Lifestyle

Bowl for Breath is a mother's mission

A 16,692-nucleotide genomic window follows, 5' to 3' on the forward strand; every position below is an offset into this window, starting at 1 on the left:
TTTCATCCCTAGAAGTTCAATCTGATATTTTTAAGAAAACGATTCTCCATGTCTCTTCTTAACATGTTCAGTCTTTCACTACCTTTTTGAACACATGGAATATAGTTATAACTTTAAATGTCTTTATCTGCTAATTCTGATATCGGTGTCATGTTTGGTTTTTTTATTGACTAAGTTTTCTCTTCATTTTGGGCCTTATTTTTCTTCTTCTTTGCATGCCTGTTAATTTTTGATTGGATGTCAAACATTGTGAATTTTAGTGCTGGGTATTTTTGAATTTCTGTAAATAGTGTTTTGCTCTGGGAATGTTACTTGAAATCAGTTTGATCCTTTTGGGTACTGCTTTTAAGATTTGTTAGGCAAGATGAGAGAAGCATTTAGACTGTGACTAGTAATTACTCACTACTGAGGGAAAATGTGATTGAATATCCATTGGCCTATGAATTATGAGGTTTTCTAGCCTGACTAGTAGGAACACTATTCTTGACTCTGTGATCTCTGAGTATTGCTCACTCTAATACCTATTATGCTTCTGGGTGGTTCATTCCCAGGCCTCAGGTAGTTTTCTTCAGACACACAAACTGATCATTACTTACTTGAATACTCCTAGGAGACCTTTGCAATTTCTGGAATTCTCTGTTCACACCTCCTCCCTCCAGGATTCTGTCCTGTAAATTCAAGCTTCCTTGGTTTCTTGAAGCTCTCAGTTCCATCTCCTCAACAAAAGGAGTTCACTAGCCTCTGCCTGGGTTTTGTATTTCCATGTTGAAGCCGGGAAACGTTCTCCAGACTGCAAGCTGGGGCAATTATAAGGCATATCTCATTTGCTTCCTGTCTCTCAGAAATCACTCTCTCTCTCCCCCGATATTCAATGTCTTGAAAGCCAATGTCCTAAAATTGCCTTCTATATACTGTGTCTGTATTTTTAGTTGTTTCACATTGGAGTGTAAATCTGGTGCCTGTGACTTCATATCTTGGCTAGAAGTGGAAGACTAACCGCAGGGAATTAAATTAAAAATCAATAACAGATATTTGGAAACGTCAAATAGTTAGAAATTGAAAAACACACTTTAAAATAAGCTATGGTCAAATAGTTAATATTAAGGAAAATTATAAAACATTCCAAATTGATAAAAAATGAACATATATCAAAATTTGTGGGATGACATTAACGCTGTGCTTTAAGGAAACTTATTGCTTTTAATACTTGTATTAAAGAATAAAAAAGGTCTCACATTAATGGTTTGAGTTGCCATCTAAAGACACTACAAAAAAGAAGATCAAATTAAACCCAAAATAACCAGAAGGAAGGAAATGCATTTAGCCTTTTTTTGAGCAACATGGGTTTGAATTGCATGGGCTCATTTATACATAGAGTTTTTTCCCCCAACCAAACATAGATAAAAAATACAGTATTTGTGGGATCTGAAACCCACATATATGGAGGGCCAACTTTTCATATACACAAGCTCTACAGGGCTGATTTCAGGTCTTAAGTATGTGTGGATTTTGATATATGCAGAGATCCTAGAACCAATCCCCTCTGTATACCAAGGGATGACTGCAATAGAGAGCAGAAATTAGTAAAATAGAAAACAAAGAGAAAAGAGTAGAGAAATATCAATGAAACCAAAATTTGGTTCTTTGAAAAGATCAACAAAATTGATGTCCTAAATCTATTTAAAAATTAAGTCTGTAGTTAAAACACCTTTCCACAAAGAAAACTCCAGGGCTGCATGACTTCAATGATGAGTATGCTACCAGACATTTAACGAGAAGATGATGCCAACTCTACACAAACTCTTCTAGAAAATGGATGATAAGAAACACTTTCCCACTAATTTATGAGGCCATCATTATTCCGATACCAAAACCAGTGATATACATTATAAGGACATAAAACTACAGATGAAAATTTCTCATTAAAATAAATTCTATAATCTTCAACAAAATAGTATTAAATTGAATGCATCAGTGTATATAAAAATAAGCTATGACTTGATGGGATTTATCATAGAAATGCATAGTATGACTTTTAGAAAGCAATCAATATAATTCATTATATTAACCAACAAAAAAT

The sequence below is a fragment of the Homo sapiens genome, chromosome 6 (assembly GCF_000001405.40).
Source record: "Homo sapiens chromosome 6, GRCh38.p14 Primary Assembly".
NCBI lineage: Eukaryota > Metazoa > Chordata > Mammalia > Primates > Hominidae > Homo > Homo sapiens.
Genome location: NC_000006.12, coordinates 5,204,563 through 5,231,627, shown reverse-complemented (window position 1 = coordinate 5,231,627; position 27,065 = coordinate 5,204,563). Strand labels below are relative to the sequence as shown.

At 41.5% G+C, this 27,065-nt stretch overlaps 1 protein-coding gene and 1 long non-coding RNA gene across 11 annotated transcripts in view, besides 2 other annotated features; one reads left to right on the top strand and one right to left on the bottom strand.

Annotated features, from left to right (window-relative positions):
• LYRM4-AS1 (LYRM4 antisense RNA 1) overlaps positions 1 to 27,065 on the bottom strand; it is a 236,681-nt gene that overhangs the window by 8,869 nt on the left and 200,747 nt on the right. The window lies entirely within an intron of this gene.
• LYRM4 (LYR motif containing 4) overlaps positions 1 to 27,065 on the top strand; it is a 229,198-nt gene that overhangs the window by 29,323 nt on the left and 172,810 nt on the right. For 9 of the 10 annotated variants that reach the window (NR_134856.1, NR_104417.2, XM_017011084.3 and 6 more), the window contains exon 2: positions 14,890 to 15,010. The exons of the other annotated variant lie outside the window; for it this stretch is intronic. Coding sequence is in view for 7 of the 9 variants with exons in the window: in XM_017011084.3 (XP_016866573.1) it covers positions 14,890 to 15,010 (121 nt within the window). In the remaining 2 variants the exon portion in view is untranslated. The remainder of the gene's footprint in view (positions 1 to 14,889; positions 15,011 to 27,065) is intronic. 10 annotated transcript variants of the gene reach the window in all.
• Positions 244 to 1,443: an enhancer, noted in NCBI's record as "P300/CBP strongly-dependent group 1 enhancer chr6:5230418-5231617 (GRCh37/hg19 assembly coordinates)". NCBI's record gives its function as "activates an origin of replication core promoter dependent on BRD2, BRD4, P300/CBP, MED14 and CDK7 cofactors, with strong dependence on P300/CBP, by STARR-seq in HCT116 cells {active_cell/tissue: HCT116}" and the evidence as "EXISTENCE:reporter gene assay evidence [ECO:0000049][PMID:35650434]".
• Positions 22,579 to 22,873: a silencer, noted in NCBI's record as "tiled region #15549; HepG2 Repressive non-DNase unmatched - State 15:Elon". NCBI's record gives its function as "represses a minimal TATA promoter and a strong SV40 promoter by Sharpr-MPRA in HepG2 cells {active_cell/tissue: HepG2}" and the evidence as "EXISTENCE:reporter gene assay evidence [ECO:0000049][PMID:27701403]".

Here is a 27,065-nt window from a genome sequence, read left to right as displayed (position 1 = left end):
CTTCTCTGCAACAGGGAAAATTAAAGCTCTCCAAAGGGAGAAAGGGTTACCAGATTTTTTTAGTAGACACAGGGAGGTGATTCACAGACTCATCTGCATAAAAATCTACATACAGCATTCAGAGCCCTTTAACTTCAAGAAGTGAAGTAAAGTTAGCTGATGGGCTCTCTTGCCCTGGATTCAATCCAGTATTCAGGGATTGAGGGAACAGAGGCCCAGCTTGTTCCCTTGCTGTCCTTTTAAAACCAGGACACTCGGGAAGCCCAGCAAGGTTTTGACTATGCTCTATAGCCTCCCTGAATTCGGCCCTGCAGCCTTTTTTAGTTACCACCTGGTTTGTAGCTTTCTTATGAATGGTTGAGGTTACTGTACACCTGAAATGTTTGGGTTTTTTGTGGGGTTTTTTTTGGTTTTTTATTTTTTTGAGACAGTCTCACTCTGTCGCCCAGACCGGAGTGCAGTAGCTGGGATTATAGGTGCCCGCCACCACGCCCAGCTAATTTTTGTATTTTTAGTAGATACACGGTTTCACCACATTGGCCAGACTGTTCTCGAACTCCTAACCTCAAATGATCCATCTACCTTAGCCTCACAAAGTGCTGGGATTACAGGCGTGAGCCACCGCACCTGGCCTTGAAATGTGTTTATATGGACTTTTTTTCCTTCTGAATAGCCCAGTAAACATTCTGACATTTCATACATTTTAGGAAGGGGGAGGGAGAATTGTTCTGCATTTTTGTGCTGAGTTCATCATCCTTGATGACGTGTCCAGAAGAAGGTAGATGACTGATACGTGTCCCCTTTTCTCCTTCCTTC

"Noreen Ellsworth is a mom with a single-minded mission.By herself, she has organized Oak Harbor's first Bowl for Breath fund-raiser, coming up this Saturday, Oct. 21, from 3:30-6:30 p.m. at the Oak Bowl on Midway Boulevard.The afternoon of bowling, which is part of a nation-wide event, will raise money that will go toward the search for a cure for cystic fibrosis. It's a cause that's very important to Ellsworth.Her 17-year-old daughter Tabitha Roemish, was diagnosed with cystic fibrosis at the age of 6 months. There have been scares along the way, but the disease hasn't kept her from being a busy teen-ager. Roemish is a cheerleader Coupeville High School, maintains a high grade point average, works at a part-time job and loves head-banger music. But every once in a while she has to take time out for intravenous treatments that clear her lungs of the thick mucous that is the major symptom of cystic fibrosis. She can't go to school while the treatment is in progress, and if she doesn't have it, she can't breath.Cystic fibrosis is the number one fatal genetic disease of children and young adults in the United States. A defective gene causes the body to produce a thick, sticky mucus which leads to chronic and fatal lung infections. It also affects the pancreas, preventing enzymes from reaching the digestive tract, to break down and digest food. Roemish takes 10 different enzymes at every meal, her mom says, and needs many other medications, as well. She visits Children's Hospital for check-ups every two or three months. At present, she is staying pretty well in balance.But it's nail-biting, I tell you, Ellsworth said. Because there is no cure.Life expectancy for people with cystic fibrosis is about 30 years, she said. When Tabitha was 6 months, it felt like we had a lot of time. But now she's 17 and we need a cure now. This is getting scary.The money that's raised at Bowl for Breath on Saturday will go directly to research funded by the Cystic Fibrosis Foundation. The gene that causes cystic fibrosis was identified in 1989, and promising new treatments are being explored, but for young people like Tabitha, there's no time to waste. There is no support group or association for people with cystic fibrosis and their families on Whidbey Island, so Ellsworth decided to go it alone with her fund-raiser.I've been wanting to do this, Ellsworth said. So I decided this is the year I was going to go for it.Participants in Bowl for Breath are asked to pledge $35 or raise at least that amount through sponsorship. There are prizes to be won through the Cystic Fibrosis Foundation. There's still time to sign up. For information, call Ellsworth at 678-5251 or 257-2420. "

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